Colloquium Schedule

Spring 2015

Detection and Analysis of Individual Biological Structures at the Nanoscale

James Baker, Cornell University
Tue., Jan. 26, 2016, 4:30 PM in Science Center 128

In his 1959 lecture ‘There’s Plenty of Room at the Bottom,’ Richard Feynman posed an “invitation to enter a new field of physics,” and challenged the scientific community to expand their capabilities to observe, measure, and manipulate materials at the nanoscale. While recognition and manipulation have occurred at the nanoscale in biological systems since the origin of life, our ability to observe and characterize these interactions is still emerging. Today’s physicists continue to play a role in this progress, as the application of fundamental physical principals remains vital in the continued development of new measurement approaches for studying nanoscale systems. In this talk, I will discuss two experimental approaches to the detection and analysis of individual biological structures at the nanoscale: nanophotonic resonators and magnetic tweezers. The applications of such developments range from the study of fundamental biophysical interactions to the development of point-of-care medical diagnostics and beyond.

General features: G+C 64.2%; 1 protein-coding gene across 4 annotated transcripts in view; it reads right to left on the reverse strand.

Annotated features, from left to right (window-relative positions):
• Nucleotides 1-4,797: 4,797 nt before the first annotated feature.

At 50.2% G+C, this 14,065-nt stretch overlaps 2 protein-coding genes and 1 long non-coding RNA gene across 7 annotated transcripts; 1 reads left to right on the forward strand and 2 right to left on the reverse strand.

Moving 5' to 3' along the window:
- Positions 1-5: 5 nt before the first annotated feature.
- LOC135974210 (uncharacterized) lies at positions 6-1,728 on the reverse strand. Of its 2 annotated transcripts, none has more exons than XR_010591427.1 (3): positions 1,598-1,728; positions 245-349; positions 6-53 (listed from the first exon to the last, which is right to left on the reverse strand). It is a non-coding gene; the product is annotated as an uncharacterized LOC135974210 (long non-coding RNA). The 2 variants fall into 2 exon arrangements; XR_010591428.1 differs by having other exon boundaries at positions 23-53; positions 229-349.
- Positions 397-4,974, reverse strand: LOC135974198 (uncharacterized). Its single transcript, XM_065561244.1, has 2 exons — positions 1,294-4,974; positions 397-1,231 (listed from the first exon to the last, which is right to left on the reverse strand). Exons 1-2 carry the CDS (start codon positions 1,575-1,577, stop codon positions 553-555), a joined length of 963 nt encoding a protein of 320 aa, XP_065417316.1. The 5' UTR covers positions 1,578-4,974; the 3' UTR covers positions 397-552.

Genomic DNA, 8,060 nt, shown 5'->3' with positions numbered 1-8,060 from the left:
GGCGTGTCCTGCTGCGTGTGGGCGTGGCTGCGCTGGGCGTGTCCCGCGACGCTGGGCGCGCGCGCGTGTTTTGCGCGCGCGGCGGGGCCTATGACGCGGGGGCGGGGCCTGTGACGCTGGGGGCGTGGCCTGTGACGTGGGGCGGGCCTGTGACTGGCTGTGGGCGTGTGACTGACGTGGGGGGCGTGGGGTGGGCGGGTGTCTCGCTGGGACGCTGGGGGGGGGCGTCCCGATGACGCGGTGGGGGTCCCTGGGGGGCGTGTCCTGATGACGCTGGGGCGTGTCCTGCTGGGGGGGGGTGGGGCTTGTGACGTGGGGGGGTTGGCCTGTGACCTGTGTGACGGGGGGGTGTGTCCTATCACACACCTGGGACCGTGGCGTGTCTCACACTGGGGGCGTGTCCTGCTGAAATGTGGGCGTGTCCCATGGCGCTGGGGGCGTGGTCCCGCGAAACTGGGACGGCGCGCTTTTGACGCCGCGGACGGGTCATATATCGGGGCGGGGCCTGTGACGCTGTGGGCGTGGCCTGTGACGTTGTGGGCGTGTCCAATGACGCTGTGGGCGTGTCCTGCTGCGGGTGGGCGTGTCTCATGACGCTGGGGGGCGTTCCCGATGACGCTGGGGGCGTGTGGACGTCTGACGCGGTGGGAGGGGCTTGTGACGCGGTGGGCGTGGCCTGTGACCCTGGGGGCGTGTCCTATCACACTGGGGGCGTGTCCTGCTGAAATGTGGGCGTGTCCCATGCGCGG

Identification of Plasma Fluctuations Using Fast Imaging

Adam Light, Earlham College
Thu., Jan. 28, 2016, 4:30 PM in Science Center 128

Fluctuations in magnetized plasmas are ubiquitous and complex. Although they often produce detrimental effects, like increasing heat and particle transport in fusion energy devices, fluctuations also provide a diagnostic opportunity. Identification of a fluctuation with a wave or instability gives detailed information about the properties of the underlying plasma. In addition to introducing plasma as a complex system, I will describe imaging measurements of coherent waves in a cylindrical plasma column. Visible light from Ar II line emission is collected at high frame rates (>50,000 frames/second!) using a fast digital camera. Experimental wave-dispersion-relations are constructed using imaging data alone, and can be compared directly with theoretical models. I will discuss the identification of both electron-drift waves and Kelvin-Helmholtz fluctuations, as well as imaging measurements of nonlinear mode coupling.